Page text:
Homeowner Insurance in France

Homeowner Insurance in FranceQUESTION:

I am a Brit and have been here over three years and have understood many things along the way, mainly by struggling with the help of my ex-boyfriend (that was useful!) as well as asking friends. I find myself in a pickle now, though. As a freelance foreigner, getting accommodation is hard work. For the last three years, I have had a casual arrangement with a friend of a friend of a friend. I have no contract and pay the owner directly. After some problems with a burst pipe, he now wants me to get homeowner insurance. In the UK, the tenant would insure only his or her own property in the flat, not the flat itself. I am told that it is in fact commonplace for tenants to insure in case of accident, or fault of their own, in France. I get conflicting advice from friends. One said it would be pointless because I do not have a contract and do not pay the electricity myself, so I would be insuring a place that I have no proof of living in. I do not know which way to turn.


The answer is crystal clear but it will require some explanation. Everyone must have their domicile, their home, insured in France, including tenants. I would like to explain why your landlord wants this, taking into account the fact that French logic is very different from what British and American people may be used to, and focusing on the notion of domicile rather than ownership. Hopefully this will help you address issues that could arise in the future related to rentals.

Under French law, the landlord does not simply rent you a place to sleep, he enables you to secure a domicile. This concept is a complex one in French law, and is much wider than just having lodgings. The domicile is legally protected, since an individual in France who does not have an address does not have certain rights. In effect, the domicile is one element of a person’s identity and as such is mentioned on the carte nationale d’identité. This is one reason it takes a good two years to expel a non-paying tenant, and why a utility bill is needed in France to do many things.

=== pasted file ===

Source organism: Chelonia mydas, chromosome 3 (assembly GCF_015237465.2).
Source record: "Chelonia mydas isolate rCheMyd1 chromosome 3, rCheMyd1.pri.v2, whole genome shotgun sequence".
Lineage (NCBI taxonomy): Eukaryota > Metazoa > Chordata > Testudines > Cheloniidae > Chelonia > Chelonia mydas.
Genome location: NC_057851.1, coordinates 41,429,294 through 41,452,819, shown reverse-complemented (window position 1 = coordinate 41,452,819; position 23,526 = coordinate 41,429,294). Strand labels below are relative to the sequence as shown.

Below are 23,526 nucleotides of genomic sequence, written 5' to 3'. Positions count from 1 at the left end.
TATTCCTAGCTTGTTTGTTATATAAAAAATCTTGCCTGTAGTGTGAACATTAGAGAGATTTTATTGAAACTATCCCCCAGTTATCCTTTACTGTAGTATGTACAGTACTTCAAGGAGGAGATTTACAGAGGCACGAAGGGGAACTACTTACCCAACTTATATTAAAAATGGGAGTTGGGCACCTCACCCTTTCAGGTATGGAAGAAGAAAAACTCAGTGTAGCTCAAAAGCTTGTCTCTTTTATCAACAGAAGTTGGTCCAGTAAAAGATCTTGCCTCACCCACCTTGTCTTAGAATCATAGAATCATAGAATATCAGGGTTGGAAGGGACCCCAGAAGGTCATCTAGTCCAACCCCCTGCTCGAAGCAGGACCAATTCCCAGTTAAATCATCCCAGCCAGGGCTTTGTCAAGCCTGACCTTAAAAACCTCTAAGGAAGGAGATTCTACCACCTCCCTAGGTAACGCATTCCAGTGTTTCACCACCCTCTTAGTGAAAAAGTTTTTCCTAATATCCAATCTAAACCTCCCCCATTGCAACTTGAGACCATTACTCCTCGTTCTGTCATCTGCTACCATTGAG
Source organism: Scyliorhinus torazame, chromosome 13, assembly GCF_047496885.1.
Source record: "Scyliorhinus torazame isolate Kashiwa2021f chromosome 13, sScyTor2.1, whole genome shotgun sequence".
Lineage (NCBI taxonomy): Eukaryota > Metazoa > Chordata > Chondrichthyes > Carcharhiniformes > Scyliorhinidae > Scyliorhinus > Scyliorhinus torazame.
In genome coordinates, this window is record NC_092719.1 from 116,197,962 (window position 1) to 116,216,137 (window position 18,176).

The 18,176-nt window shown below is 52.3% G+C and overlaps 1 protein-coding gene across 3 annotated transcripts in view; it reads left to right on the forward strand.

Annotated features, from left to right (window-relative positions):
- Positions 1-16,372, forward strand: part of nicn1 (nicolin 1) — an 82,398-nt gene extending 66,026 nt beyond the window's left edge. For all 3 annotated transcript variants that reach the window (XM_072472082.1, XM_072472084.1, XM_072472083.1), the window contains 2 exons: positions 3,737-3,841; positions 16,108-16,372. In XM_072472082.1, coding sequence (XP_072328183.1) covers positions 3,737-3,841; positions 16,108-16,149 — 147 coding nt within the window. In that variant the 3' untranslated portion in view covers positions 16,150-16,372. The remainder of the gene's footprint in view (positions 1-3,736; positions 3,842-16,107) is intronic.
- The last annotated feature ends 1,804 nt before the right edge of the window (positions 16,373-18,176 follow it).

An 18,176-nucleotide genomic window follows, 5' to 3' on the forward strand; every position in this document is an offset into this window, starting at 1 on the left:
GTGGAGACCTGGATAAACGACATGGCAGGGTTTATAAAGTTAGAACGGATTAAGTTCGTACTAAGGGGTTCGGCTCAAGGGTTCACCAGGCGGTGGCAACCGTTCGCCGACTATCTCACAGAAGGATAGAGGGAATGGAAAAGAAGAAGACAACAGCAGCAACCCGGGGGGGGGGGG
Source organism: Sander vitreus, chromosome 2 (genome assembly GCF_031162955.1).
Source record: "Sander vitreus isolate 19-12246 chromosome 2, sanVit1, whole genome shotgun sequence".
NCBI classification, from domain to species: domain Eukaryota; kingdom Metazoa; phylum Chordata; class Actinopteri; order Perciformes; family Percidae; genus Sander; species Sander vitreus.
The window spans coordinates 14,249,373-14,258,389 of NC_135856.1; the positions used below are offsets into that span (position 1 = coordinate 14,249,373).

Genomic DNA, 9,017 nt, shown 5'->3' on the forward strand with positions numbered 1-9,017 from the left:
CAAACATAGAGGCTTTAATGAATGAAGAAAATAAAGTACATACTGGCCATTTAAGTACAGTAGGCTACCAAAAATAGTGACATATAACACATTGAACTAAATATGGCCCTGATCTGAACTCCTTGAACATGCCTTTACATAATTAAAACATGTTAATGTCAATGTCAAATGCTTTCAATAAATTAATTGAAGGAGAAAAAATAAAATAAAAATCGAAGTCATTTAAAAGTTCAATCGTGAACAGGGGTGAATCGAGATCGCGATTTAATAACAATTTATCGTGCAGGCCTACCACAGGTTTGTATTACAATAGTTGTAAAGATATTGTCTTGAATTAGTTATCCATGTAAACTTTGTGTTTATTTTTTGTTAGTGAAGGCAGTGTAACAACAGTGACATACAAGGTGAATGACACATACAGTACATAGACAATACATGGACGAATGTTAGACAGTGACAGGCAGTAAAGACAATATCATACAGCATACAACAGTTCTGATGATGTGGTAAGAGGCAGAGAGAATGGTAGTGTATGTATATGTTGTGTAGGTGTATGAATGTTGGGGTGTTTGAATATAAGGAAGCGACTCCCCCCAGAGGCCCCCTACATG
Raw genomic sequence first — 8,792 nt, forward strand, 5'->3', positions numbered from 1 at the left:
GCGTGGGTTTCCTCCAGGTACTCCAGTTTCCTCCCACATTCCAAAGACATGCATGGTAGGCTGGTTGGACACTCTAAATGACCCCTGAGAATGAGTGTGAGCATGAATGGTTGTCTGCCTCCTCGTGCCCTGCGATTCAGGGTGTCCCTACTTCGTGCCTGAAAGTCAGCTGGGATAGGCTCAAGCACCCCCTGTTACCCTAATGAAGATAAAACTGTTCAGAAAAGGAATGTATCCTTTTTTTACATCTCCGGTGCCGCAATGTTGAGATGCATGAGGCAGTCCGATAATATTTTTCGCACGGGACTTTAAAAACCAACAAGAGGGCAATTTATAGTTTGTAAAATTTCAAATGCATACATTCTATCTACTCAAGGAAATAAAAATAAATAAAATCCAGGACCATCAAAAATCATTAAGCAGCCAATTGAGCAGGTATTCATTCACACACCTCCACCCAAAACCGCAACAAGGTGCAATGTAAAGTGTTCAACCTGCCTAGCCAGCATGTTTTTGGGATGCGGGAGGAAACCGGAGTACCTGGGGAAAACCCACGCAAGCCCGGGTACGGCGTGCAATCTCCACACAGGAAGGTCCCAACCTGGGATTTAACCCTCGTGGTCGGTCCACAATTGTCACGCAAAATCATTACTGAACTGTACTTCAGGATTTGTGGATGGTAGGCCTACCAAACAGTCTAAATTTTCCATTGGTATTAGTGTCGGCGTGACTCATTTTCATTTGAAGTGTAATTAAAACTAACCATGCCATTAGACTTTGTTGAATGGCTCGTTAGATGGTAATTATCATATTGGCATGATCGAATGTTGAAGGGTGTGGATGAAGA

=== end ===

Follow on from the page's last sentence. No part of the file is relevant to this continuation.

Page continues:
In the French logic, any rental of a home is assumed to be for your domicile unless it is specifically stated that it is a vacation rental, secondary rental, etc. When you get the keys, the responsibility for what happens in the place shifts from landlord to tenant. From that minute on, you are assumed to be responsible for everything that happens while you are renting unless you can prove otherwise. To help with this, insurance companies issue a policy called multirisques habitation to tenants, rather than a homeowner insurance policy.

The bottom line is that your landlord is asking you to change the legal nature of your stay so that you become a resident rather than a kind of long-term tourist. Given the legal protection afforded to tenants in France, and the liability that exists once you are staying in a place, I would advise you to accept and buy a multirisques habitation policy, which can be found for a reasonable price.

In my experience, insurance companies do not ask for proof of address to issue such a policy. In many cases, it would be difficult to prove that a rental agreement exists when the policy is purchased, as most leases require insurance to be obtained before you sign the contract and move in. In a couple of months, after complying with his request regarding insurance, you will probably be in a position where you can put the utilities in your name.

Finally, I would just point out that your French bank offers insurance. It may not be the cheapest, but it is very simple to set up. Among other things, they know you and your address, as you cannot open a bank account without proving that you live at the address on the account form.




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